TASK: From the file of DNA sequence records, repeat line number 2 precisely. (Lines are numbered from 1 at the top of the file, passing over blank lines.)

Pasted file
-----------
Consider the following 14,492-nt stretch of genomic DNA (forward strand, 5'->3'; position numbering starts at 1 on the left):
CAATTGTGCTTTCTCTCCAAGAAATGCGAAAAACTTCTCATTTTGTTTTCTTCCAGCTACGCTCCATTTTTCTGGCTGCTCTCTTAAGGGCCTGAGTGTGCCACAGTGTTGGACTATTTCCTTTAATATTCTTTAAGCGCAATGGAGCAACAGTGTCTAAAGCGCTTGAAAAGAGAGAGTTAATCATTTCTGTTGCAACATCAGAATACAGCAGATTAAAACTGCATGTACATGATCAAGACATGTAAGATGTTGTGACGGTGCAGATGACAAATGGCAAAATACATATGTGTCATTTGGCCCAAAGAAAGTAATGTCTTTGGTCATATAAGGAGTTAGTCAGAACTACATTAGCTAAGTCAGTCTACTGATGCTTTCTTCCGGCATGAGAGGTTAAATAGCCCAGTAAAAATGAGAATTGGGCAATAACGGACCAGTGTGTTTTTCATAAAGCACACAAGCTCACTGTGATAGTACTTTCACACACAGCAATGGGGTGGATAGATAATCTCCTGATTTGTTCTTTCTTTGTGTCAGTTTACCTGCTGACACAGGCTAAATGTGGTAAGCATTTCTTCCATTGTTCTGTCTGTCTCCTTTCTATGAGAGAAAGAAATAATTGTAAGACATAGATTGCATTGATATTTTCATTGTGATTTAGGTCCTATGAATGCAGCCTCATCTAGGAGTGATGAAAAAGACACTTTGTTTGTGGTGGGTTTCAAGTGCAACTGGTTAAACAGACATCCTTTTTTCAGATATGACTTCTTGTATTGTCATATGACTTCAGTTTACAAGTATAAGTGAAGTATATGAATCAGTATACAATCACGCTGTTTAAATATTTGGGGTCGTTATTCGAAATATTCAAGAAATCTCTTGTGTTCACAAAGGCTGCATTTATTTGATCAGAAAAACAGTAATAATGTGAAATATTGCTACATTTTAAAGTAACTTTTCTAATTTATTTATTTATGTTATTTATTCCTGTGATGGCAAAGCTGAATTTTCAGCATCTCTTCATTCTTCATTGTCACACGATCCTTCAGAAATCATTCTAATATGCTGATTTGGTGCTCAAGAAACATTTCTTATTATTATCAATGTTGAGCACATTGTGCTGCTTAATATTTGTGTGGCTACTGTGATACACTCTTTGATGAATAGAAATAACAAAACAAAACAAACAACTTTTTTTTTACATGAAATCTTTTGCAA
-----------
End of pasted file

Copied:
CAATTGTGCTTTCTCTCCAAGAAATGCGAAAAACTTCTCATTTTGTTTTCTTCCAGCTACGCTCCATTTTTCTGGCTGCTCTCTTAAGGGCCTGAGTGTGCCACAGTGTTGGACTATTTCCTTTAATATTCTTTAAGCGCAATGGAGCAACAGTGTCTAAAGCGCTTGAAAAGAGAGAGTTAATCATTTCTGTTGCAACATCAGAATACAGCAGATTAAAACTGCATGTACATGATCAAGACATGTAAGATGTTGTGACGGTGCAGATGACAAATGGCAAAATACATATGTGTCATTTGGCCCAAAGAAAGTAATGTCTTTGGTCATATAAGGAGTTAGTCAGAACTACATTAGCTAAGTCAGTCTACTGATGCTTTCTTCCGGCATGAGAGGTTAAATAGCCCAGTAAAAATGAGAATTGGGCAATAACGGACCAGTGTGTTTTTCATAAAGCACACAAGCTCACTGTGATAGTACTTTCACACACAGCAATGGGGTGGATAGATAATCTCCTGATTTGTTCTTTCTTTGTGTCAGTTTACCTGCTGACACAGGCTAAATGTGGTAAGCATTTCTTCCATTGTTCTGTCTGTCTCCTTTCTATGAGAGAAAGAAATAATTGTAAGACATAGATTGCATTGATATTTTCATTGTGATTTAGGTCCTATGAATGCAGCCTCATCTAGGAGTGATGAAAAAGACACTTTGTTTGTGGTGGGTTTCAAGTGCAACTGGTTAAACAGACATCCTTTTTTCAGATATGACTTCTTGTATTGTCATATGACTTCAGTTTACAAGTATAAGTGAAGTATATGAATCAGTATACAATCACGCTGTTTAAATATTTGGGGTCGTTATTCGAAATATTCAAGAAATCTCTTGTGTTCACAAAGGCTGCATTTATTTGATCAGAAAAACAGTAATAATGTGAAATATTGCTACATTTTAAAGTAACTTTTCTAATTTATTTATTTATGTTATTTATTCCTGTGATGGCAAAGCTGAATTTTCAGCATCTCTTCATTCTTCATTGTCACACGATCCTTCAGAAATCATTCTAATATGCTGATTTGGTGCTCAAGAAACATTTCTTATTATTATCAATGTTGAGCACATTGTGCTGCTTAATATTTGTGTGGCTACTGTGATACACTCTTTGATGAATAGAAATAACAAAACAAAACAAACAACTTTTTTTTTACATGAAATCTTTTGCAA